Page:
Finally, and perhaps most important, consideration should be given to rewarding innovative and novel tests with greater reimbursement based on an explicit measure of the additional value they create. Health economists have developed techniques for measuring the incremental value of new technologies in terms of cost savings, morbidity reduction, and life extension, and for integrating these impacts into models that provide a measure of overall incremental value. Furthermore, higher expected levels of reimbursement can be used to justify greater investments in measuring and demonstrating ultimate clinical utility and economic value.
Laboratory tests are developed under a different regulatory structure than pharmaceuticals and have a unique and complex function in medical care. Novel tests may come to market with little information supporting their role in clinical decision making or evidence regarding their impact on patient outcomes. To address these issues and to improve patient care and outcomes, we have outlined a structure and process for information sharing among laboratory test manufacturers, clinical laboratories that provide tests, and payers that make coverage and reimbursement decisions about these tests. Although it is unlikely and perhaps unnecessary that the evaluation process for laboratory tests will equal that required for drugs, we can move much further toward a system that supports better gathering and sharing of high-quality evidence. Test manufacturers, clinical laboratories, payers, and clinicians all must play a role in this process.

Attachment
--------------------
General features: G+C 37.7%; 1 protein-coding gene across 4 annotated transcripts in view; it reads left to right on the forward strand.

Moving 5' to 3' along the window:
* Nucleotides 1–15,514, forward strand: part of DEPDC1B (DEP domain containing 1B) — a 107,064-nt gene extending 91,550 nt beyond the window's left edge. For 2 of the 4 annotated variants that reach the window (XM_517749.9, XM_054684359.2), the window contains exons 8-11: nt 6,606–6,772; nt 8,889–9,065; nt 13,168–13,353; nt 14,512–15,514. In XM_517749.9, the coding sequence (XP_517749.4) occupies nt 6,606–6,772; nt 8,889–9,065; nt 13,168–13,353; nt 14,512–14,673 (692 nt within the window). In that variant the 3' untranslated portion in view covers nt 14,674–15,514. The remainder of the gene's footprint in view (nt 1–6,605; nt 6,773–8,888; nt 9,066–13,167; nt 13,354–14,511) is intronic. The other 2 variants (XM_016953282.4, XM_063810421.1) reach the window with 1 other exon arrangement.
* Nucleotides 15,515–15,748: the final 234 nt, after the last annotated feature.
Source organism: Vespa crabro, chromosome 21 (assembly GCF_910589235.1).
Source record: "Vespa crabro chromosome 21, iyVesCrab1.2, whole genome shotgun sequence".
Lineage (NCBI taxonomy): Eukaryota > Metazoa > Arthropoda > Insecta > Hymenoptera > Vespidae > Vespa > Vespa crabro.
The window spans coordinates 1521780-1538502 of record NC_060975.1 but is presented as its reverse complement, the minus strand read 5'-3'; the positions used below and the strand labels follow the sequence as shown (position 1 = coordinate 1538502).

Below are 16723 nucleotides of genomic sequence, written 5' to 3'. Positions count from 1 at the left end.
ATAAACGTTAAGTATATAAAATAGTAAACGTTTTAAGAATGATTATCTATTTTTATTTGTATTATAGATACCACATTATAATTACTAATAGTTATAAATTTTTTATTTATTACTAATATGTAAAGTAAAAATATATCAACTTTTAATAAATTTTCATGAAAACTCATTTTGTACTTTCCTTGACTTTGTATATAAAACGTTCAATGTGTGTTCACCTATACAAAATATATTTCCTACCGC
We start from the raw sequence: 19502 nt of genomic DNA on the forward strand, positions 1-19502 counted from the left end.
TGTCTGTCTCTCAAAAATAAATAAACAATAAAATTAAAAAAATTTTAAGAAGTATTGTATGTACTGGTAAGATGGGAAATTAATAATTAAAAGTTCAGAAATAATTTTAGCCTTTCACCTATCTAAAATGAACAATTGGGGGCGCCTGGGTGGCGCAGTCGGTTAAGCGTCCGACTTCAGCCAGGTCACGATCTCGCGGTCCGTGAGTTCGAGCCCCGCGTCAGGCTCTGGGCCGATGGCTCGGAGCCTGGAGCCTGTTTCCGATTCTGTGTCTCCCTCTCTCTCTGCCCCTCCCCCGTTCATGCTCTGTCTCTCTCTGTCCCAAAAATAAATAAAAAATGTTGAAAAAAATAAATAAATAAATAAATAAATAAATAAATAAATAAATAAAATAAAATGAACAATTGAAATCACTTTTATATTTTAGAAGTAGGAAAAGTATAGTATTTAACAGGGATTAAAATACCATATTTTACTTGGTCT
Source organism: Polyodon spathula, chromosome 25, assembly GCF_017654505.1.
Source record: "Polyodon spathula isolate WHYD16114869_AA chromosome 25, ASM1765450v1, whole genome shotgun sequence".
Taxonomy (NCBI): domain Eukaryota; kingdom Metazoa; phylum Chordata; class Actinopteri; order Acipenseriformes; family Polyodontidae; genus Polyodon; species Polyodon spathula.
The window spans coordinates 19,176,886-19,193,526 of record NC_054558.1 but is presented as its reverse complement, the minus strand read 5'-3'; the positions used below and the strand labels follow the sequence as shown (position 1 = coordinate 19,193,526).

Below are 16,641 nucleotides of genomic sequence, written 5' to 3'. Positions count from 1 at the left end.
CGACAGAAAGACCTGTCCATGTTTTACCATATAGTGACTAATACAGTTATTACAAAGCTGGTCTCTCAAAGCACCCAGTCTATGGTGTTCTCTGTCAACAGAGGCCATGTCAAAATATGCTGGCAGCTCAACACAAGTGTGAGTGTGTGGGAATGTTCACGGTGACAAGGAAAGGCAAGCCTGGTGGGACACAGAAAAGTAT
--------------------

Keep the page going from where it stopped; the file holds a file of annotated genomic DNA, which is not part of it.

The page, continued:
From the Fred Hutchinson Cancer Research Center, Seattle, Wash (SDR); the Department of Medicine (SDR), the Department of Pharmacy (DLV, LPG, SDS), and the School of Public Health (RC, JC), University of Washington, Seattle; and the Laboratory Corporation of America, Research Triangle Park, NC (PB).
This research was supported by an unrestricted grant to the University of Washington from Laboratory Corporation of America.
Address correspondence to: Scott D. Ramsey, MD, PhD, Fred Hutchinson Cancer Research Center, 1100 Fairview Ave N, M2-B230, PO Box 19024, Seattle, WA 98109. E-mail: email@example.com.